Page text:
Riviera Maya and Cancun
Once a collection of small fishing villages, this portion of Mexico’s Yucatan Peninsula, starting at Cancun and stretching south, has evolved into one of the most popular and dynamic tourist destinations on the western Caribbean Sea. It offers the perfect mix of dive opportunities, cultural experiences, shopping and adventure. It’s enough to satisfy the most hardcore scuba diver and landlubber alike. For cave divers, this region is legendary, but everyone can explore some of the lightbeam-filled caverns in Riviera Maya. In Cancun, right next to the bustle of the busy resorts are some excellent dive sites, including wrecks and reefs that are action-packed with marine life. Whether it's night life and good diving, or quiet, tranquil beaches and good diving, you’ll find it on the Yucatan Peninsula.
- Punta Cancun – This is a popular spot with divers and provides access to several dive sites and some healthy coral reefs. Located at the eastern end of Cancun's hotel zone, the reefs contain colorful coral formations and you can hang out with a diverse array of marine life, including barracuda, rays and sharks.
- Punta Nizuc – Punta Nizuc is famous for its snorkeling and diving thanks to an offshore reef rife with abundant marine life. Depths average 10 metres/30 feet and great visibility make this a spectacular spot where divers meet lobster, groupers, rays, sergeant majors and other life on the reef. At Punta Nizuc art meets coral reef conservation and divers can visit a statue of a young girl lying in a coral garden. She’s part of an underwater museum, Museo Subacuático de Arte, that’s well worth exploring.
- Playa del Carmen, Akumal and Tulum – South of Cancun, Playa del Carmen is a bustling town with a European vibe. Akumal and Tulum, both south of Playa, are sleepy seaside villages that offer a glimpse into the Yucatan of yesterday. Generally, the dive sites here are shallow with excellent visibility and boat rides are as short as five minutes. You’re likely to see turtles, barracuda, stingrays, lobsters and nurse sharks.
- Pared Verde – Sections of the wall here are divided by sloping rivers of sand and the main wall is well populated with coral, sponges and myriad macro invertebrates. Depths to 40 metres/130 feet are possible and the current can be a consideration. Larger pelagic species are frequently seen here given the reef’s location in the middle of a sandy plain.
- Cenotes – If you want to try something truly special, dive a cenote. These deep, freshwater-filled sinkholes formed when the roofs of limestone caverns collapsed and filled with water. The Yucatan’s elaborate cenotes have intricate cave systems and underground tunnels that draw divers from around the globe. Many cenotes boast pristine turquoise waters and a beautiful array of stalagmites and stalactites formed over millions of years.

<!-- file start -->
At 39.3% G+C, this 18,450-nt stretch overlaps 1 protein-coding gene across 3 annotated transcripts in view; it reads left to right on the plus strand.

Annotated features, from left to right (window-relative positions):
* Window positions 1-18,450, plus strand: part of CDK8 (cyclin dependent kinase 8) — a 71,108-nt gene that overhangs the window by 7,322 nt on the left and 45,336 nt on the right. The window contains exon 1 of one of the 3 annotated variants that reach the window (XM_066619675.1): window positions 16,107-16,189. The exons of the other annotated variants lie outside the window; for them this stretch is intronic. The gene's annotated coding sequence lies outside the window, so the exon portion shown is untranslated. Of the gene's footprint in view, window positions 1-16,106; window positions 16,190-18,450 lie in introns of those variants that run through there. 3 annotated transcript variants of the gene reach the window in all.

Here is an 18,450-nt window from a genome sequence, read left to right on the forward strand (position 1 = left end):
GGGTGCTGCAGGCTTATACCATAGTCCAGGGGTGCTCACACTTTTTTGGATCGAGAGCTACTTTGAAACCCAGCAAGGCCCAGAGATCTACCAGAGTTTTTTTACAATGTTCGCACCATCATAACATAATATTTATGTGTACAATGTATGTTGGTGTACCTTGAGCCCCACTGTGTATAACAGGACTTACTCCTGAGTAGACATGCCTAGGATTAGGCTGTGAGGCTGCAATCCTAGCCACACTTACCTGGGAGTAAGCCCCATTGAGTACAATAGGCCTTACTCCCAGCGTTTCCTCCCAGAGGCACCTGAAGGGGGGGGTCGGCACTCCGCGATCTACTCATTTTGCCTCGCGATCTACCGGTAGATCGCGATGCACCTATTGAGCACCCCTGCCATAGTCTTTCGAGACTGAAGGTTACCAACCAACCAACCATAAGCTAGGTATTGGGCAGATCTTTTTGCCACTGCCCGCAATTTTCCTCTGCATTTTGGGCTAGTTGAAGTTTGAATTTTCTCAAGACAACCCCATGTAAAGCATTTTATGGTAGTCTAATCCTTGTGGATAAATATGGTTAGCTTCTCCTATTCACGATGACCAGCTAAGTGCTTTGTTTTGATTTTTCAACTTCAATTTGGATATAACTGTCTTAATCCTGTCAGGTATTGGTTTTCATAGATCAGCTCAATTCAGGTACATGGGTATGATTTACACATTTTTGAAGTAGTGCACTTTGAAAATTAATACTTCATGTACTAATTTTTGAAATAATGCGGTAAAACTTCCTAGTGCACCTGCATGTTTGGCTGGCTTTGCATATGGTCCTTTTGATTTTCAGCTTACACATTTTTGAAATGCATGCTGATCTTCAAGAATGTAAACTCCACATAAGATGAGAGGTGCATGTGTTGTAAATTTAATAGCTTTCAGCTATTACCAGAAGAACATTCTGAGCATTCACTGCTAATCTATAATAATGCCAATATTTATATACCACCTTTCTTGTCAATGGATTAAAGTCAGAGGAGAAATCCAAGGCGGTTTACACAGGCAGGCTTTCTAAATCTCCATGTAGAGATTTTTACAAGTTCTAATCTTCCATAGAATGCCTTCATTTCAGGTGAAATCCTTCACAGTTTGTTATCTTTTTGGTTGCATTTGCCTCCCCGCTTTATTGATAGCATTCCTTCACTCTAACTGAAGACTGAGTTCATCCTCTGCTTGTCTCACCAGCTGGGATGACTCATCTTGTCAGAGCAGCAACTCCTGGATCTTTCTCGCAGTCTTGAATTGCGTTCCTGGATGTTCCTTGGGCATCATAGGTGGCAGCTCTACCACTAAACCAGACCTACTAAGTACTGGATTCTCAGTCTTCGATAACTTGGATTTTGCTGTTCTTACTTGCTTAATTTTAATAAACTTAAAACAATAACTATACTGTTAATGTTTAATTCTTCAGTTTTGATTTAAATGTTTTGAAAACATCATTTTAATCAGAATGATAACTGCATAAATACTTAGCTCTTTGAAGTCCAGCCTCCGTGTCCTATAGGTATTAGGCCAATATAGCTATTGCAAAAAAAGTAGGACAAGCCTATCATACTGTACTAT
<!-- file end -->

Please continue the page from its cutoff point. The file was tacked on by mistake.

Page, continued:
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Visibility – For open-ocean dives off the Riviera Maya, visibility can range from 12 metres/40 feet in the winter to 27 metres/90 feet in the summer. Visibility in the cenotes and caverns is only limited by the quality of your vision.
Water Temperature – Water temperatures average 25-28°C/77-82°F in winter and 27-29°C/81-85°F in summer. The temperature in the cenotes is a little cooler.
Weather – Air temperatures range from 18-32°C/65-90°F. The rainy season is from May through October and the dry season is November through April. May and June have the highest humidity. June through October is hurricane season.
Featured Creatures – There are an abundance of hawksbill turtles and it’s common to see them while diving. Other locals include eagle rays, moray eels, lobsters, spadefish, parrotfish, creole wrasse, trumpet fish, angelfish and the usual Caribbean reef species. If you’re lucky, you’ll catch a glimpse of lemon sharks, nurse sharks and possibly even manatees on certain dives.
Recommended Training – Take the PADI Cavern Diver courses to make the most of the cenotes. Consider the AWARE - Fish Identification course to help you identify what you’ll see and the PADI Digital Underwater Photographer course to capture images of all the marine life.
Note - Travel to any destination may be adversely affected by conditions including (but not limited) to security, entry and exit requirements, health conditions, local laws and culture, natural disasters and climate. Regardless of your destination, check your local travel advisory board or department for travel advice about that location when planning your trip and again shortly before you leave.
Language – Spanish, though English is widely spoken in tourist areas.
Currency – Mexican Pesos. Credit cards are widely accepted in tourist areas.
Major Airports – Most divers fly into Cancún International Airport.
Electricity and Internet – 110-120 volts, 60hz. Internet is widely available in resort areas.
Topside Attractions – Visit the Mayan Ruins of Tulum or Chichen Itza. Check out the great shopping, take a jungle tour, participate in various watersports or hang out on one of the excellent beaches.